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Are peg drops habit forming?
What solvent is used?
Topic Rating: 5 Topic Rating: 5 Topic Rating: 5 Topic Rating: 5 Topic Rating: 5 Topic Rating: 5 (1 votes) 
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RosinedUp
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May 28, 2013 - 5:18 pm
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The following is speculative, as I have never seen or used peg drops.  It won't make sense if I am wrong in my assumption that peg drops use a volatile solvent such as water.

I have been thinking that peg drops work by soaking into the wood of the pegs and peg holes and making them swell up and soften.

Then the solvent evaporates so that the wood shrinks and hardens again, causing slippage again, so that more treatment is needed.

When some other fix is substituted and peg drops are discontinued, the evaporation continues, causing slippage to recur for some time.  Then there is a tendency to think that the new fix is not going to work and that drops are preferable, so that the player goes back to peg drops.

Does this scenario make sense?

What is your general experience with peg drops?

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Ferret
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May 28, 2013 - 7:02 pm
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A very good question. I don't know the answer but your reasoning seems quite reasonable.

I recently had some trouble with slipping pegs and FM's advice to try chalk worked out well.

thumbs-up

I don't think it could have any of the problems you mentioned in regard to peg drops

Seen it all. Done it all. Can't remember most of dunno ..... What was I saying???? facepalm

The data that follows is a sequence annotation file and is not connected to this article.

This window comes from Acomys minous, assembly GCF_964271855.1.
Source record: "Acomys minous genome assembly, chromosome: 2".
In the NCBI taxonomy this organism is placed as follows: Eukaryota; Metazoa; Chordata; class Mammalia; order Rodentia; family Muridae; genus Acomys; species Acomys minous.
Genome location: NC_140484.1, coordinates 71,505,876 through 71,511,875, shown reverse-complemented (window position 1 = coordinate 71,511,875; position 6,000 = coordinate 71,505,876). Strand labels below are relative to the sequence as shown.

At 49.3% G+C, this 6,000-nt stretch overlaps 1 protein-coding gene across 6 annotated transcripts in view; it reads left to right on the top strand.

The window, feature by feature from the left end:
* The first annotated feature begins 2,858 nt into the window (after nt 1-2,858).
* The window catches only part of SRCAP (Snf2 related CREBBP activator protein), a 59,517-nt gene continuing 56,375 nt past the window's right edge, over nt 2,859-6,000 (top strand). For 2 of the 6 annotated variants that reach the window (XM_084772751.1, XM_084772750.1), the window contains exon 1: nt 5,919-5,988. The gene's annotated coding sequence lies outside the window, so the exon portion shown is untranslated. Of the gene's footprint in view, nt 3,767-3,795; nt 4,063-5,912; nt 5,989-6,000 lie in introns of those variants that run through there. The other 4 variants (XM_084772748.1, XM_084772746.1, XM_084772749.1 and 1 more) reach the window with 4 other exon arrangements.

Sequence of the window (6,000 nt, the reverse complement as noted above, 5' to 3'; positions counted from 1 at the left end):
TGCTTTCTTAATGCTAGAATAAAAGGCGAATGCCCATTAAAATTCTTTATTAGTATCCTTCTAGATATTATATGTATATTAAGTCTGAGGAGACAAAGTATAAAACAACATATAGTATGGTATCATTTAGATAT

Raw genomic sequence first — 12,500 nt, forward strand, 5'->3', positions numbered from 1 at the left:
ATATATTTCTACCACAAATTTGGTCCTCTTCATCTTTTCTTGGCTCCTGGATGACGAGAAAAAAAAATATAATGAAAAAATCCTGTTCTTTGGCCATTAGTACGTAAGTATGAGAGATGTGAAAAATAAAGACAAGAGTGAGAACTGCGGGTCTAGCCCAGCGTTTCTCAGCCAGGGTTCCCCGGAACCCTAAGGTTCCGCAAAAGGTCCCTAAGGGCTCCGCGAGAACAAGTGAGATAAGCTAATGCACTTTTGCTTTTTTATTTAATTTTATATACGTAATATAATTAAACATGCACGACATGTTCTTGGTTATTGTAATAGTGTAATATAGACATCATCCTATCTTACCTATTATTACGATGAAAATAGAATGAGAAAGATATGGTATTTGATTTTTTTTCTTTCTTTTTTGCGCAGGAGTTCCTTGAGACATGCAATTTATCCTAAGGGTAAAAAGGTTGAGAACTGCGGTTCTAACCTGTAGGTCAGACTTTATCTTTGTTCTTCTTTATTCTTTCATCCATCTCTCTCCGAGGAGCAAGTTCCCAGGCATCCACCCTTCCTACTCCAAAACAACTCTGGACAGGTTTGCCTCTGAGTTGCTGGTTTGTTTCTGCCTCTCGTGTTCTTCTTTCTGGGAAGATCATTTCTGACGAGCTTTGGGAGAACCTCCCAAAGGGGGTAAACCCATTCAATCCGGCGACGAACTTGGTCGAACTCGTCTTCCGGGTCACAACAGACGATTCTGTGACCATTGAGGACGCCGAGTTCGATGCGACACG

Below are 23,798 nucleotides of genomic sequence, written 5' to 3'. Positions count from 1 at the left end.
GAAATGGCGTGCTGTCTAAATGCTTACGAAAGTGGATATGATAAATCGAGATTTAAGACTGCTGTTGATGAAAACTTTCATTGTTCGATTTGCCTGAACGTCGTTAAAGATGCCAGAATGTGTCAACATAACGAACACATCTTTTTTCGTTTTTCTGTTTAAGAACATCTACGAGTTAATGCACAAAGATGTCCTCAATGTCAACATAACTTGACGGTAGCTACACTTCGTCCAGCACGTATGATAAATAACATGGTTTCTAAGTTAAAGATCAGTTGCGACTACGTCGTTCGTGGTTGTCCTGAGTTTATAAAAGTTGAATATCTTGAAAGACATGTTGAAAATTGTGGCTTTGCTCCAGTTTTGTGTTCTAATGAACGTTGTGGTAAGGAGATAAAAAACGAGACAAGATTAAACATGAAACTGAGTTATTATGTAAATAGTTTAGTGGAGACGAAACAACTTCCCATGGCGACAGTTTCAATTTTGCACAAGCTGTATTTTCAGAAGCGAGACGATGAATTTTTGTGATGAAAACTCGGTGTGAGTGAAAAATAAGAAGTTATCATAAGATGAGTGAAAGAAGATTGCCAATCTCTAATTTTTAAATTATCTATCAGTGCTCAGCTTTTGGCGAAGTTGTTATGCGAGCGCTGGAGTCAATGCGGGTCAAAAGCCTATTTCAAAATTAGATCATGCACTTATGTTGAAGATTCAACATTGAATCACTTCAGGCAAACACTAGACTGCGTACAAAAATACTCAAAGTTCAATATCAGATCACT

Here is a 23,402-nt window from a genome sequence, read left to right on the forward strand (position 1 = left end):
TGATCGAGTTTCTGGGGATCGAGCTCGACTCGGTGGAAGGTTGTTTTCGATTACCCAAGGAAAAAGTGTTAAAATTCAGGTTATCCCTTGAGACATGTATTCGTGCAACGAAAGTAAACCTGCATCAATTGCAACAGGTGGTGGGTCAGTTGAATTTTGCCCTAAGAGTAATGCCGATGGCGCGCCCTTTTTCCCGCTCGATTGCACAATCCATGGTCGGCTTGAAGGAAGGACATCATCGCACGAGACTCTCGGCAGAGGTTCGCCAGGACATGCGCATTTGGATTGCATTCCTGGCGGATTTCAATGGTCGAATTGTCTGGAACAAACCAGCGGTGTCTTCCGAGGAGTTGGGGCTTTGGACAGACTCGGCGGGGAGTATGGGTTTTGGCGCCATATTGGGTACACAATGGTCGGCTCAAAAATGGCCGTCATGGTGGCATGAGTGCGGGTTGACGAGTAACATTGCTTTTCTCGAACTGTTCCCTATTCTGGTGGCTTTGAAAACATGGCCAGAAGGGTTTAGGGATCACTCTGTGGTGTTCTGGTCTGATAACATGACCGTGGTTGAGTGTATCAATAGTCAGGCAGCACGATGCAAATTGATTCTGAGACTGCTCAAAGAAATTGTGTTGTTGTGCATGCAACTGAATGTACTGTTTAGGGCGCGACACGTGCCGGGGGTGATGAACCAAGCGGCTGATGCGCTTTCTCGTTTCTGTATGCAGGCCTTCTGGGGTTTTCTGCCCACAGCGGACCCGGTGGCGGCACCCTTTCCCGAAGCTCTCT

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Fiddlerman
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May 30, 2013 - 9:05 am
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We sell peg drops but I've never tested them.
Test the chalk but also try 0000 fine wool. There is usually a reason for the pegs slipping. I would try the fine wool first. It may remove a grime, grease, fat, oil, that is causing the slippage. Possibly use alcohol on the fine wool.

"The richest person is not the one who has the most,
but the one who needs the least."

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RosinedUp
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May 30, 2013 - 4:26 pm
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I was getting a little slipping in the pegs of my MV400 when it was new. 

In KK or Mendini's FAQs or similar, it said to rub the pegs on the rosin blocks to stop the slipping.  I did that, but first "burnished" the peg holes by repeatedly pressing the  pegs forcefully into the holes while turning.   Those two things fixed the problem completely. 

But It may have made the pegs bind a little in the holes, so that they didn't turn smoothly.  For me that isn't a problem, because I rely on the fine tuners.

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DanielB
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May 30, 2013 - 5:52 pm
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The solvents would be water, alcohol, and glycerine. 

http://fiddlerman.com/forum/th.....peg-drops/